By Kwamchetsi Makokha
Dominic Ongwen’s trial opening was briefly thrown into a tailspin after he declined to plead to 70 charges facing him at the International Criminal Court.
Judges were forced to take a short break to consider his answers, which included a claim that it was the Lord’s Resistance Army that committed atrocities rather than him. “I’m one of the people the LRA commited offences against. The LRA is Jospeh Kony,” he said as his lawyers argued that Ongwen suffers from mental disease and did not understand the charges against him.
Ongwen had been at large for 10 years since the ICC issued a warrant of arrest against him and four LRA commanders in 2005. Three of the commanders have been reported killed, and their leader, Joseph Kony, is still at large. Ongwen was handed over to the ICC in 2015 after he surrendered to United States forces in Central African Republic.
When the judges returned from their break, they ruled that they were “unpersuaded” that Ongwen was unfit to stand trial since he had understood them earlier at the confirmation hearings, and that he had obtained Acholi translations throughout. He understood the charges in January and he must understand them now, ruled Presideing Judge Bertram Schmitt who is stiing with Judges Peter Kovacs and Raul Cano Pangalangan.
Finally, Ongwen said in his Acholi mother tongue: “I am very happy because when I was brought here [at the International Criminal Court] for these reasons, I should have started by crying.
“In the name of God, I deny all these charges in respect of the war in Northern Uganda,” Ongwen added.
A plea of guilty or not guilty is the first step at the opening of ICC trials which is then followed by the prosecution summarising its case. Prosecutor Fatou Bensouda’s case focuses on four attacks in Pajule, Odek, Lukodi and Abok between October 2003 and June 2004, which affected 35,000 people.
“Dominic Ongwen became one of the most senior commanders in LRA between 2004 and 2005. He commanded a battalion, and was … subsequently promoted for his loyalty and ferocity,” she said.
She enumerated incidents in which Ongwen allegedly raped girls and forced them into marriage. Quoting one witness, the Prosecutor read out n court: “You are raped while you’re still young. Ongwen is the worst because he has sex with them when they are young.”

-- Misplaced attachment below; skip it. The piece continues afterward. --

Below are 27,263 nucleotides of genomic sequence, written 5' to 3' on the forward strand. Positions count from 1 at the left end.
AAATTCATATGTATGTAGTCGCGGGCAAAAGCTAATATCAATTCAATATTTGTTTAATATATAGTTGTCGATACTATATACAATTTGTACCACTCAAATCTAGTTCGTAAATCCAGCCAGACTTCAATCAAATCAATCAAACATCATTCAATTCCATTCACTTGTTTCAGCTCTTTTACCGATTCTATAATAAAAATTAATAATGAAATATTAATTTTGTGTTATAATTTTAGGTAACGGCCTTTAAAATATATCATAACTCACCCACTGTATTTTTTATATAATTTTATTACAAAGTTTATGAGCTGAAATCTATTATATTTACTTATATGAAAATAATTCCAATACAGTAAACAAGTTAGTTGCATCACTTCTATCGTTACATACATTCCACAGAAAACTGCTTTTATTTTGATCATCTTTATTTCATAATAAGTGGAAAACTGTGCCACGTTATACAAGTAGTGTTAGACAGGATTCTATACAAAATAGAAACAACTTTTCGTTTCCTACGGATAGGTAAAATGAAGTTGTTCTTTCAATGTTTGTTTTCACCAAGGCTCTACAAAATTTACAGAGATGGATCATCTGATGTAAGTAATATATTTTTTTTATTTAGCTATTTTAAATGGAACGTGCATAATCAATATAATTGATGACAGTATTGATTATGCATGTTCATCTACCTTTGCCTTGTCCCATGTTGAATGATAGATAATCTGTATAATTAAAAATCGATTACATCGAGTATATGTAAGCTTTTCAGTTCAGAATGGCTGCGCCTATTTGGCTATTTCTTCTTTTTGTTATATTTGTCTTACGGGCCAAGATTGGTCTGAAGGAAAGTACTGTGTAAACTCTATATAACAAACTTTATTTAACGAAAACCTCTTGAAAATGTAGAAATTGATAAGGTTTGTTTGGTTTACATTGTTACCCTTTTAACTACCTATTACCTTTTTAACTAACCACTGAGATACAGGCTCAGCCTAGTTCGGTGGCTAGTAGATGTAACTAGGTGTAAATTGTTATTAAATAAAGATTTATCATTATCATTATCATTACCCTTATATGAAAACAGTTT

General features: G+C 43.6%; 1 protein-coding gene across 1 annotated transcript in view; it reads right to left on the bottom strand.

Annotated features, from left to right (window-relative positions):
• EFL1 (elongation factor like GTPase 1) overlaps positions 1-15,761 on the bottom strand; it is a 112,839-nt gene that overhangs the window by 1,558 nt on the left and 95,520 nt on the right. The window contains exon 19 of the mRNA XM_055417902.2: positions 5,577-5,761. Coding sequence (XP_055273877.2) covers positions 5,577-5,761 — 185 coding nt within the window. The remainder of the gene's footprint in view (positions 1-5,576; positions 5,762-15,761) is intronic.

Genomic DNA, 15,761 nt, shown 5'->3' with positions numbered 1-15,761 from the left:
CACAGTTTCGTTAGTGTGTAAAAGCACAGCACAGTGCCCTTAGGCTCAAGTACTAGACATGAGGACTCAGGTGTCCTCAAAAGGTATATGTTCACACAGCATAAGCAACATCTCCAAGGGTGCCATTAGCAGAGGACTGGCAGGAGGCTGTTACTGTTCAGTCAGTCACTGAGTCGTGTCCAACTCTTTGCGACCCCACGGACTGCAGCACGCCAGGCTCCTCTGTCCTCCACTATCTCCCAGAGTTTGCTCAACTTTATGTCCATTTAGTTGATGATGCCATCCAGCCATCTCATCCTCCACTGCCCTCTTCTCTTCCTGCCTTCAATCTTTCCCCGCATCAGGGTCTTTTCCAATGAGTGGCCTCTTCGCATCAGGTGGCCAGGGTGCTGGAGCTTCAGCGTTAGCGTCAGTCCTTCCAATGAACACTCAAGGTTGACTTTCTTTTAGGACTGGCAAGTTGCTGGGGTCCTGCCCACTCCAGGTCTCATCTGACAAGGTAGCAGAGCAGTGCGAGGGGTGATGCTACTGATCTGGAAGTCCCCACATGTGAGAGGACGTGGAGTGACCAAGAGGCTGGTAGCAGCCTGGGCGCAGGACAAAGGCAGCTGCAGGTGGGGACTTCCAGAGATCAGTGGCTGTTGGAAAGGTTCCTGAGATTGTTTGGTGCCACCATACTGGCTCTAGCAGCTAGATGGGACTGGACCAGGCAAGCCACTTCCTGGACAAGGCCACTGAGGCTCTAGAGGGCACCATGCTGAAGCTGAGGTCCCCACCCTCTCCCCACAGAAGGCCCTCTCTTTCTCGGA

A particularly chilling episode relates to the testimony of a girl whom Ongwen allegedly summoned, demanded sex and raped multiple times before forcing her into marriage.
Throughout the proceedings, Ongwen sat listening intently to the Achli translation pouring into his earphones from the translaters, his beige suit and turquoise blue tie wrapping him.
The son of two schoolteachers took copious notes during the proceedings, not unlike a student in class.
Bensouda argued that although Joseph Kony knew that using children was unjustifiable, he had admitted it, saying, ‘That’s the way we recruit … as [Ugandan President Yoweri] Museveni was doing during his time in the bush.’
The trial is the first time the world is getting an opportunity to take a peek into the gruesome crimes committed in Uganda by one of the longest-surviving rebel groups. The prosecution is relying on radio communication, pictures and witness testimonies from former LRA soldiers and escaped abductees. Quoting Ongwen’s words on shortwave radio, Bensouda read out in court, ‘Starting to kill civilians seriously. Already deployed squads for atrocities and soon people will hear it on radio.”
Bensouda began demolishing one of the likely pillars of the Ongwen defence by aknowledging that people would feel horror at crimes committed but also sympathy for Ongwen, since he was abducted as a child and turned into a soldier.
“Cruel men can do kind things and kind men can do cruel things — 100 per cent consistency is not possible,” said Bensouda.
While acknowledging that Ongwen went through the trauma of separation from family and brutalisation at the hands of LRA, she added that his having suffered victimisation in the past was no justification to victimise others. “We will prove what he did, what he said, and the impact of what he did on his victims. The court is not to decide Ongwen’s goodness or badness, but his guilt,” she said.
Bensouda argued that Ongwen could have ordered his troops to lay down arms, or to defect like other LRA members who escaped, but he did not. She added that over 9,000 LRA members surrendered and received amnesty.
“Mr President, the evidence shows that Dominic Ongwen was a murderer and a rapist.”
She said that in February 2004, Ongwen reported to his superiors that he had attached Koch Ongago and burnt all houses. She added that he reported on the radio that he had attacked a church in Pajule; attacked camp at Lagille, burnt houses, and killed 20 civilians.
Some 4,000 victims are participating in the case.